Brown Pelican: Pelecanus occidentalis
Brown pelicans are large, shore-dwelling birds. They reach sizes up to 48 inches long from head to tail, with a 6-7 foot wingspan and a weight of about 8 pounds. They are strong swimmers and graceful fliers, but are rather clumsy when walking on land. They are long-lived, the oldest individual on record died at 43 years of age.
They can be observed along the coasts from North to South America.
Pelicans are fish eating birds. They have excellent eyesight and hunt by searching for schools of small bait fish while flying over the ocean, sometimes from as high as 50 feet. When pelicans see fish they will dive steeply into the water, often submerging completely, and capture the fish in their large throat pouches. Brown Pelicans are the only pelican bird to use this dramatic hunting style.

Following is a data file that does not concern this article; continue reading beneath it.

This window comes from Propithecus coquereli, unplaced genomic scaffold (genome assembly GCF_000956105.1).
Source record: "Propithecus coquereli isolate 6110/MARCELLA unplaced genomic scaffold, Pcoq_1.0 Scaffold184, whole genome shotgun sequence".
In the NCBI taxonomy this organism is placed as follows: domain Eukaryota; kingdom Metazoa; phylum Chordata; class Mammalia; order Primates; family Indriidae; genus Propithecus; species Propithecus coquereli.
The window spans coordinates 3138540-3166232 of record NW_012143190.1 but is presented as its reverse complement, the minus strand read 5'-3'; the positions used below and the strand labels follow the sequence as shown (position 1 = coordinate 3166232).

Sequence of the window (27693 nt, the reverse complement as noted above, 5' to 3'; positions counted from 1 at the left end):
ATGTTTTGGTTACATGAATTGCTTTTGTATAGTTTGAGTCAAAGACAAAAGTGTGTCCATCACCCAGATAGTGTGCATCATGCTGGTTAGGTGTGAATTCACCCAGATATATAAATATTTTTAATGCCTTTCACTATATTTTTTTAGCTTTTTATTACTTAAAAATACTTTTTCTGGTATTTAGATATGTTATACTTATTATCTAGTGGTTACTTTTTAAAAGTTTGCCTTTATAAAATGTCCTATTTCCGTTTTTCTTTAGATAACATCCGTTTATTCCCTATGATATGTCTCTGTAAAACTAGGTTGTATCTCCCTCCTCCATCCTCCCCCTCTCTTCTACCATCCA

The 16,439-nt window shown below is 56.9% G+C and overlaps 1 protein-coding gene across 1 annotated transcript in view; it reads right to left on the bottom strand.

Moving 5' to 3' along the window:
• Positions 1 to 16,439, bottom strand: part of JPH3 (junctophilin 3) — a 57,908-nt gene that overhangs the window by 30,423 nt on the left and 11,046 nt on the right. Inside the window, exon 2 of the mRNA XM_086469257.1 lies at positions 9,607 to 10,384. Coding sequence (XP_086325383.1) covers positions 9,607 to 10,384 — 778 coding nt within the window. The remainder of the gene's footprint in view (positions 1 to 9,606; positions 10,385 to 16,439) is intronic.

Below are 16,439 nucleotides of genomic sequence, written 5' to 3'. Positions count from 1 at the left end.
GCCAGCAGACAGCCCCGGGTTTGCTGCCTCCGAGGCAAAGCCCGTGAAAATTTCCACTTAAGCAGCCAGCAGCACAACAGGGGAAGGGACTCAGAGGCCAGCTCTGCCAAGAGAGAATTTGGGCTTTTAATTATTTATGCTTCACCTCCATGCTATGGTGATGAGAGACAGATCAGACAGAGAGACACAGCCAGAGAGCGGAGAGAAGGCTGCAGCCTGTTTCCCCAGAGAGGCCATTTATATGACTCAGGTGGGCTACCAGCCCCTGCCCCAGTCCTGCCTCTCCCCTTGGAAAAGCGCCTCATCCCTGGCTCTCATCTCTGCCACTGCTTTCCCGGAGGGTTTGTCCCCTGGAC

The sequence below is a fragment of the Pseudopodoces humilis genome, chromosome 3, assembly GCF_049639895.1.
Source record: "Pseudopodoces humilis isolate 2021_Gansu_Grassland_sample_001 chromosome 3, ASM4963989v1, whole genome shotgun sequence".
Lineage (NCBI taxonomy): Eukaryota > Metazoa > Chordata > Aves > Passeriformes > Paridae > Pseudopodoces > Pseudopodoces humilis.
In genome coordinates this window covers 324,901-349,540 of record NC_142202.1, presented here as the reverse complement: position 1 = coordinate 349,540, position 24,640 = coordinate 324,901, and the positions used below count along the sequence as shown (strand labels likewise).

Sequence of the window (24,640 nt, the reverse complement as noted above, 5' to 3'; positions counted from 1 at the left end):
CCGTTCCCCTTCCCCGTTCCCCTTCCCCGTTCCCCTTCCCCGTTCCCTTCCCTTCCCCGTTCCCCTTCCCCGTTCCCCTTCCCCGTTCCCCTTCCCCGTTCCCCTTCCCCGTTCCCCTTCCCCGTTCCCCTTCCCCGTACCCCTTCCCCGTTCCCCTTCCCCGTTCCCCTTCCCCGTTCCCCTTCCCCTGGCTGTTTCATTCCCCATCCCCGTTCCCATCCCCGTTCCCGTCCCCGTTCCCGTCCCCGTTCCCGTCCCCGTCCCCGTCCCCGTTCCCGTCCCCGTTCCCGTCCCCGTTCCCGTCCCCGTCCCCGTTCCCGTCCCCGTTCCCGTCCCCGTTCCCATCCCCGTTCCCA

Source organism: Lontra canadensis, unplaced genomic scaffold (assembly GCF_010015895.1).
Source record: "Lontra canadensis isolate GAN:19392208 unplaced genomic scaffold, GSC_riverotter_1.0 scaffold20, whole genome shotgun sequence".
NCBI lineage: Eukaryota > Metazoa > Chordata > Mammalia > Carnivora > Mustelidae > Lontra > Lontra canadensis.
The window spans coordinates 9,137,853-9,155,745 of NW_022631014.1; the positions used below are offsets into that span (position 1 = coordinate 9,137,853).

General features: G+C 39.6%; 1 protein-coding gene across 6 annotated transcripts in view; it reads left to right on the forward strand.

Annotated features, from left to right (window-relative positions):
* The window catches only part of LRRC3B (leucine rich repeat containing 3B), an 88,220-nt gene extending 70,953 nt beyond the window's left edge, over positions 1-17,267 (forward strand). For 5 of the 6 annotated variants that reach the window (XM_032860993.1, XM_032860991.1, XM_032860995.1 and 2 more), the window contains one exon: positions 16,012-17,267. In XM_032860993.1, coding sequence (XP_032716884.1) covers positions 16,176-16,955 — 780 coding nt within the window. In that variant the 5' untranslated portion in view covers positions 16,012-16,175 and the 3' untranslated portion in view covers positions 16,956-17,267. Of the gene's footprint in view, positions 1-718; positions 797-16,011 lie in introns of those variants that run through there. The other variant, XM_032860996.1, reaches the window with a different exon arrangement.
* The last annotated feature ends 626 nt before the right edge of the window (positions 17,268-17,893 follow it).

Pelicans are highly social birds that often congregate in large flocks throughout much of the year. They also breed in large colonies, which may consist of several hundred pairs, nesting in bushes, or in trees, usually on small estuarine islands where they can be free from disturbance from terrestrial predators. Nests are typically little more than a shallow depression built from grass or reeds, over interwoven sticks on supporting tree branches.